As Manly is another of the suburbs which is particularly popular with backpackers, you can always be guaranteed of a good night out there. Even though you may be in Australia, and it would be nice to socialise with the Aussies every now and then, there is something about going out with a bunch of twentysomethings who don’t have too many cares in the world which is extremely enjoyable. And the best thing about doing it in Manly, is that if you are staying in the city you get to enjoy the ferry back to the city centre after dark. This is easily an attraction in its own right and saves money on getting one of the organised night time harbour cruises!
If you feel the need to get back into the city centre for some serious partying, the Route 69 Party Express is an organised pub crawl visiting all of Sydney’s best known pubs. Picking up backpackers at points in Bondi and Kings Cross, the bus drops you off door to door at the various pubs around the city (which comes in handy when you can hardly stand any more!). There are games and giveaways throughout the night and it always proves to be a bit of a laugh!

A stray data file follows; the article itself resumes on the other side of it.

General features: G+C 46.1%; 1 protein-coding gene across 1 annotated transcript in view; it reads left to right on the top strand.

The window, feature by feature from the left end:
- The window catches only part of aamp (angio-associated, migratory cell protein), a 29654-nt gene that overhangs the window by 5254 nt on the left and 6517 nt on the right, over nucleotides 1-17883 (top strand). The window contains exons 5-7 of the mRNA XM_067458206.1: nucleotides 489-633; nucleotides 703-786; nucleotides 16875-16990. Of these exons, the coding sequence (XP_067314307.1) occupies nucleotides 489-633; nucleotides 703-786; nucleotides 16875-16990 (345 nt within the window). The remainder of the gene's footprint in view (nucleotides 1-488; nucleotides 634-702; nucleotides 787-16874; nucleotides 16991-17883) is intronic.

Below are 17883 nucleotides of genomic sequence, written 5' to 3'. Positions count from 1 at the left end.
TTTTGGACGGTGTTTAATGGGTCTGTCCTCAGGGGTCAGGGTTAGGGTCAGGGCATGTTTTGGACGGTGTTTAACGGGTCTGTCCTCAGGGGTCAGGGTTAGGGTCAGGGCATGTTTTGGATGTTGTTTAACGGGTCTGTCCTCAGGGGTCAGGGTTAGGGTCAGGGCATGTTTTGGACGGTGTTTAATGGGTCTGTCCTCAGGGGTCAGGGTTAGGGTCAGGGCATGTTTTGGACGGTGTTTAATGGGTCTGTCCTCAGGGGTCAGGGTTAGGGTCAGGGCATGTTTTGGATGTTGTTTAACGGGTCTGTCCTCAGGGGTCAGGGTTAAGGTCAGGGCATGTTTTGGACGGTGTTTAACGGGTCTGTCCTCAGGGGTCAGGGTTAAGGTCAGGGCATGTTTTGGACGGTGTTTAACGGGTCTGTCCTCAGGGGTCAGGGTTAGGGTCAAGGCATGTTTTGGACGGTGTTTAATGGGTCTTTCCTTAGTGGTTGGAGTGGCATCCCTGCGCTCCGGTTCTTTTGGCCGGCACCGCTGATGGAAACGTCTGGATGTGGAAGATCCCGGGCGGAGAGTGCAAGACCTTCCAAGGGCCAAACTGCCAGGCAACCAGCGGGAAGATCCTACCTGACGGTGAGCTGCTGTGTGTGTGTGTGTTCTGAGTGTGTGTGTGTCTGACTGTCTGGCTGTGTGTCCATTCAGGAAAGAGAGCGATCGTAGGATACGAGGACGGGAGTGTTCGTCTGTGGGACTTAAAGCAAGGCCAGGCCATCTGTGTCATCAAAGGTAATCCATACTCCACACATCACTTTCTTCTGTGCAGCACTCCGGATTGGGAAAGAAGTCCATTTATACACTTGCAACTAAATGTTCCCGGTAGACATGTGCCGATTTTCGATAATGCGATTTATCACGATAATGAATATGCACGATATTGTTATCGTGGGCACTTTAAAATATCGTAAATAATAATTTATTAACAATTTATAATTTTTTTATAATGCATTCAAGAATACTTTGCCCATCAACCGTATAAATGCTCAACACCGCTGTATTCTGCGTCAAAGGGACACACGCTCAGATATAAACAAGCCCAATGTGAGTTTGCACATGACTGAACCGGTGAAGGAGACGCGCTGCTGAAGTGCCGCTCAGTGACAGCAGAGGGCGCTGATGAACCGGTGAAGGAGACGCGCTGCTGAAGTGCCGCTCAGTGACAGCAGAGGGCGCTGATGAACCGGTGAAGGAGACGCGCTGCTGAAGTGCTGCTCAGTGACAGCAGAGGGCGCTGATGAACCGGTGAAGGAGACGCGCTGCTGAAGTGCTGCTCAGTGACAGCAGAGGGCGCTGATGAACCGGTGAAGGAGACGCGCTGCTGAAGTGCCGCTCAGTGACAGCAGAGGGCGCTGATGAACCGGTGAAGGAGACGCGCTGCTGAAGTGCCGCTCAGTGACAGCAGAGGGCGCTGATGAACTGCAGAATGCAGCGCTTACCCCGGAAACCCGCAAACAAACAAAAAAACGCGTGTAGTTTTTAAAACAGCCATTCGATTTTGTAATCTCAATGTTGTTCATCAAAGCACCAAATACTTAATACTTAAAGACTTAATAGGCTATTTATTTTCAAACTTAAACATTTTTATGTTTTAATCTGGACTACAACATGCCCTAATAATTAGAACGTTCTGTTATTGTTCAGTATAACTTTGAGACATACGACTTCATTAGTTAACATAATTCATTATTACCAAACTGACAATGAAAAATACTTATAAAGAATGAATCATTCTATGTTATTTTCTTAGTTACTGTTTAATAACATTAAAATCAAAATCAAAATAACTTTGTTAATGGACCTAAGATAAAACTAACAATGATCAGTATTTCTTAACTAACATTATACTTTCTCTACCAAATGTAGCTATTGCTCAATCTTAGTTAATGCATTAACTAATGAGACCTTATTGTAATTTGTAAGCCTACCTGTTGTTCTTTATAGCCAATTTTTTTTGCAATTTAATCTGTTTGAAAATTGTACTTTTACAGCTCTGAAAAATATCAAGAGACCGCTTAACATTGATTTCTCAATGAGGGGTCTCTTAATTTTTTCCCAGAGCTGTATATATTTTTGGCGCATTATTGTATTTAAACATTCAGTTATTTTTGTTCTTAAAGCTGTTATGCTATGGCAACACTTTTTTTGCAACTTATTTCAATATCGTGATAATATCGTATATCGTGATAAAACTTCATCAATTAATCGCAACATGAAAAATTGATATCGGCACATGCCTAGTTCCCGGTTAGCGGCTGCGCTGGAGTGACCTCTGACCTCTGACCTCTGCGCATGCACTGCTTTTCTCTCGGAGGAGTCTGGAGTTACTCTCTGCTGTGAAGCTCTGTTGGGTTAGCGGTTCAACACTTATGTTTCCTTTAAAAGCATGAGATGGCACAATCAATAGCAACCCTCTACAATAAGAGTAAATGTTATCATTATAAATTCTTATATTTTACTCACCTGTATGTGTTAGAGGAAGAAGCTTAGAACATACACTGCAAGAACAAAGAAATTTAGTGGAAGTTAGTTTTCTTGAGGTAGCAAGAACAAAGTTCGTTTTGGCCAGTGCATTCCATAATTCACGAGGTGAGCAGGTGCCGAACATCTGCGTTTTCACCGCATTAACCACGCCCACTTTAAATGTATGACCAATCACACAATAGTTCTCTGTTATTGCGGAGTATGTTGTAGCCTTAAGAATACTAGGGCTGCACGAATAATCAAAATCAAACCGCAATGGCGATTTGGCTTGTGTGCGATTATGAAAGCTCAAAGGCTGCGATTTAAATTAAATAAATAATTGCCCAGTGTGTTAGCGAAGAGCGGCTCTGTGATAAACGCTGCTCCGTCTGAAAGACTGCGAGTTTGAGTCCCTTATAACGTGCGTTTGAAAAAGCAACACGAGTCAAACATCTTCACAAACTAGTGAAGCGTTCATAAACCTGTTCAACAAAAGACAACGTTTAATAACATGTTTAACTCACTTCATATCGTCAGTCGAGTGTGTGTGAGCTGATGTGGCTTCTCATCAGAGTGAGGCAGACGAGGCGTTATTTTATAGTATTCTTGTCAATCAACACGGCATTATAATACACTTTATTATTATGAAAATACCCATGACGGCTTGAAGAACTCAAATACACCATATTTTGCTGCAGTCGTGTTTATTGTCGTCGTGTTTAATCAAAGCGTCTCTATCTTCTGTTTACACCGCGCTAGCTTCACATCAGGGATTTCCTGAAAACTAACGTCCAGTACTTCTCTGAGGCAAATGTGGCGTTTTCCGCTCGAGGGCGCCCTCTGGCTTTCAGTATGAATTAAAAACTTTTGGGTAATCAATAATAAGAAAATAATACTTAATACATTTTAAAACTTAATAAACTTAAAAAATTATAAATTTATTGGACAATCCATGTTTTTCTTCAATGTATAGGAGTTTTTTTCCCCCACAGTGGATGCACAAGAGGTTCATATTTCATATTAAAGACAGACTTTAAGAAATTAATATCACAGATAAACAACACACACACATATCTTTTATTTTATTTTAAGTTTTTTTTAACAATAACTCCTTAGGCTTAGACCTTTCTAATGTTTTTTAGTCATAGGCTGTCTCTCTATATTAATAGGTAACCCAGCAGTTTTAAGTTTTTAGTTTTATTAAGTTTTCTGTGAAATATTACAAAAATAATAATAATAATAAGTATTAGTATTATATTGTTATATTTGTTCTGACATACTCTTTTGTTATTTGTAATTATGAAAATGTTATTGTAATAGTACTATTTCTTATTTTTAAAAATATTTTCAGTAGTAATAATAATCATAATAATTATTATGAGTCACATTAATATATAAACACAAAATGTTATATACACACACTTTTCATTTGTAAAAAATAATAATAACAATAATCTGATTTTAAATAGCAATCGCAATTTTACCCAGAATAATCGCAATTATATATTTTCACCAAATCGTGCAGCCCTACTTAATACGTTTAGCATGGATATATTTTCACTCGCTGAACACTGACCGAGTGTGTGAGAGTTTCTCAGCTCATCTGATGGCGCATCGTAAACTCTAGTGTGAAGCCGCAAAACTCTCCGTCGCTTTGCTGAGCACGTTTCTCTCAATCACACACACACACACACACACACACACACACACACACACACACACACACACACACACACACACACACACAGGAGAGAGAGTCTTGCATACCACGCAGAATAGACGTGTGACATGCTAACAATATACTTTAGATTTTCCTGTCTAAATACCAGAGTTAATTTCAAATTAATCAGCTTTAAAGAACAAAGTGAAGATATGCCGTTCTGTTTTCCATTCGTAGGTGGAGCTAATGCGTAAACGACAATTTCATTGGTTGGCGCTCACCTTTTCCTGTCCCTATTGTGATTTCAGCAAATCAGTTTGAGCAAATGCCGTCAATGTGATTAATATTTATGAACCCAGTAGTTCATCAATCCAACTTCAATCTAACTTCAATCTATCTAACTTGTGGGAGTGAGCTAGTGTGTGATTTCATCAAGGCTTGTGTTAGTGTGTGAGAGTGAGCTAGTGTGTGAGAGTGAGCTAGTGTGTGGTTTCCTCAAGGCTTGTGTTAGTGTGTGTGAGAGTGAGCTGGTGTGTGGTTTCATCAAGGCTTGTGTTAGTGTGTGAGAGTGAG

Day 5 - Kayaking and bar crawling
There is one thing seeing Sydney from land, but it’s another thing to be able to say you kayaked on Sydney Harbour. It’s a great way to see some of the harbour and a good way to get active also. Sydney Harbour Kayaks run full and half day tours around the North Shores which give those on the tour the chance to swim and snorkel also.
After your paddle in the harbour, make your way back into the city for some relaxing in the Botanical Gardens which are right beside the Opera House. Inside the gardens are a glass pyramid where you will find the Sydney Tropical Centre, a rare plants section and, most impressive of all, Mrs Macquarie’s Chair. This is the best place in the whole of Sydney to see both the Opera House and the Harbour Bridge together.
Oxford Street runs from the top of Hyde Park in the centre of the city, the whole way down to Bondi Junction, one of the eastern suburbs. There are pubs, clubs and fast food joints every 100 yards down the street, making it the perfect place to go on a pub crawl. It is also the heart of Sydney's gay social life, but whether you are gay or straight nothing will stop you from having a night to remember.